Hope in a hopeless year
December 21st, 2016
Bryan Zepp Jamieson
Every year, I write a piece to coincide with the winter solstice. The theme, always, is that of hope. It’s always darkest before the cliché, the sun will return, so quit shivering and throw granny on the fire.
But this was 2016.
Big Deaths are supposed to come in threes, not thirties. In just this one year, we lost a sizable chunk of the people we admired, enjoyed, who enriched our lives with courage, or talent, or drive. They shaped us, perhaps made us a little bit better than we might have been. I could fill out the rest of the piece just naming the people who died we all wish were still with us. Mohammed Ali and Gordie Howe are dead, and Tucker Carlson is alive. Yes, Virginia, the Universe is fucking random.
They could have saved time and trouble by just lowering the flag to half-staff on January 1st (death of Dale Bumpers) and leaving it there until at least this week (John Glenn).
In America, the country has, in its past, seen fit to elect illiterates, morons, cutthoats, goosesteppers, egomaniacs, sex fiends and fascists. But until now, we’ve managed to avoid electing someone who combined all those features into one gruesome package.
Oh, wait. Americans did avoid electing him. But rigged elections in two or three states, plus the Electoral College, defeated the popular will. It’s a sign of things to come that in the month following the election, there were 1,200 hate crimes committed in Trump’s name—against transgendered, women, blacks, Moslems, and Jews. It didn’t matter who you are: if you aren’t white and male and Protestant, you are now at risk.
Then there’s the matter of Russian involvement in the election. A lot of people look at endless American efforts to stymie popular will in elections around the world and argue that turnabout is fair play, and perhaps it is. But this particular one has made the world a far more dangerous place for everyone.
Trump, or as I call him, President-Select Putnik the Putznik, was the cherry on a poisonberry pie.
Aleppo. Milan. Paris. Nice. Orlando. The Mexican Drug War. Yemen. The Kurds. Sinai. South Sudan. The Ukraine. Somalia. The Philippines (blessed with a vicious madman of their own). Boko Haram. And of course, George W. Bush’s ongoing legacies, Iraq and Afghanistan. Americans don’t like to discuss Iraq, hopefully out of a sense of shame. So most people don’t know there was a terror attack in Baghdad in the same month as the slaughter in Nice, but which killed four times as many people and injured three times as many. I’m sure the victims of such attacks in Iraq scream just as loudly, bleed just as profusely, and die just as horribly as the victims in France did. But Americans don’t count them, because they were the result of an American oopsie called Bush.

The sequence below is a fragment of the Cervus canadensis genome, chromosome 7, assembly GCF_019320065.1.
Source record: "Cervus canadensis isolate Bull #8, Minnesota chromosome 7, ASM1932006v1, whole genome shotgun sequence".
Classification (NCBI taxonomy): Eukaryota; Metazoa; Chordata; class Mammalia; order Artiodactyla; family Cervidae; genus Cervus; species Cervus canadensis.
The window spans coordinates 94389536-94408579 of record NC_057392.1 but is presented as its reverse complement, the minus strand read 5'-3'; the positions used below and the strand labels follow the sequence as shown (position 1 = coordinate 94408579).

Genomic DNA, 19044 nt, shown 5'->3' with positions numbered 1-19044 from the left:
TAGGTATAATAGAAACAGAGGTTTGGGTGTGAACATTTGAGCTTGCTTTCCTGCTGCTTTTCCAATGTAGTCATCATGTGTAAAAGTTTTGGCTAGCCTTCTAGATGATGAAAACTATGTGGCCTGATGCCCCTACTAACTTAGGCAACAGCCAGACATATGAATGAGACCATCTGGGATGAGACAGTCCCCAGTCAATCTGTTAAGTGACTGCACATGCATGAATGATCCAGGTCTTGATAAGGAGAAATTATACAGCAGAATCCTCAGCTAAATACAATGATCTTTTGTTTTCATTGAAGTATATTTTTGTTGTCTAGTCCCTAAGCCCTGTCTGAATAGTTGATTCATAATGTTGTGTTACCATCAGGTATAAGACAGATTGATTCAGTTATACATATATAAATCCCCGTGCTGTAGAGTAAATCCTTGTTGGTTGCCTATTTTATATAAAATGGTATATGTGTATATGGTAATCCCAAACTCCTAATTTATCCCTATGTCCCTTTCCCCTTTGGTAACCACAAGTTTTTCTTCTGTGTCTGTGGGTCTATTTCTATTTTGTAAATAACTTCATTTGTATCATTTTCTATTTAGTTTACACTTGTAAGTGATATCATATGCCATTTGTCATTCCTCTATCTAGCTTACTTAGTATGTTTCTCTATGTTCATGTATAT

This was the year we realized that any hope of avoiding major damage from climate change was gone, and the best we could manage now was to try to avoid utter catastrophe. Naturally, our captains of industry spent billions trying to dissuade us from such precipitous action.
Northern California saw a crippling drought washed away by copious soaking rains as Southern California struggled with the Big Dry like a bug on a pin. But that was nothing compared to the climatic horrors visited on north Africa, large parts of Asia, and even the Arctic, which saw ice melting in November as the ice cap continued a death spiral. As vast as the damage humans have done to the environment is, climate change is on the verge of doing more damage than all the rest combined.
Things have gotten so bad that Putnik has upped his daily presidential briefings from one per week to three. He may even pay attention to some of them.
So no doubt about it, 2016 was an absolute shit year. It was a leap year which only prolonged the misery.
So how does all this tie in with a Solstice message? Is the message changing? Will I suggest you all run out and top yourselves because there’s nothing to be done for it?
The fact is, I lived through a year that was even shittier, and chances are quite a few of you did, too.
Remember? It was a year we elected a man that many believed was temperamentally and morally unqualified to be President. It was the year we learned the American military wasn’t invincible, but could get its collective ass kicked by a small country armed with fifty-year-old technology and lots of resolve. It was the year a major river caught fire, and the space program appeared dead in the water – or dead in the vacuum, if you will – following a catastrophe the year before. People were just beginning to wonder if it was really a good idea to burn leaded gasoline in cars. Two of the most important men in American history were assassinated.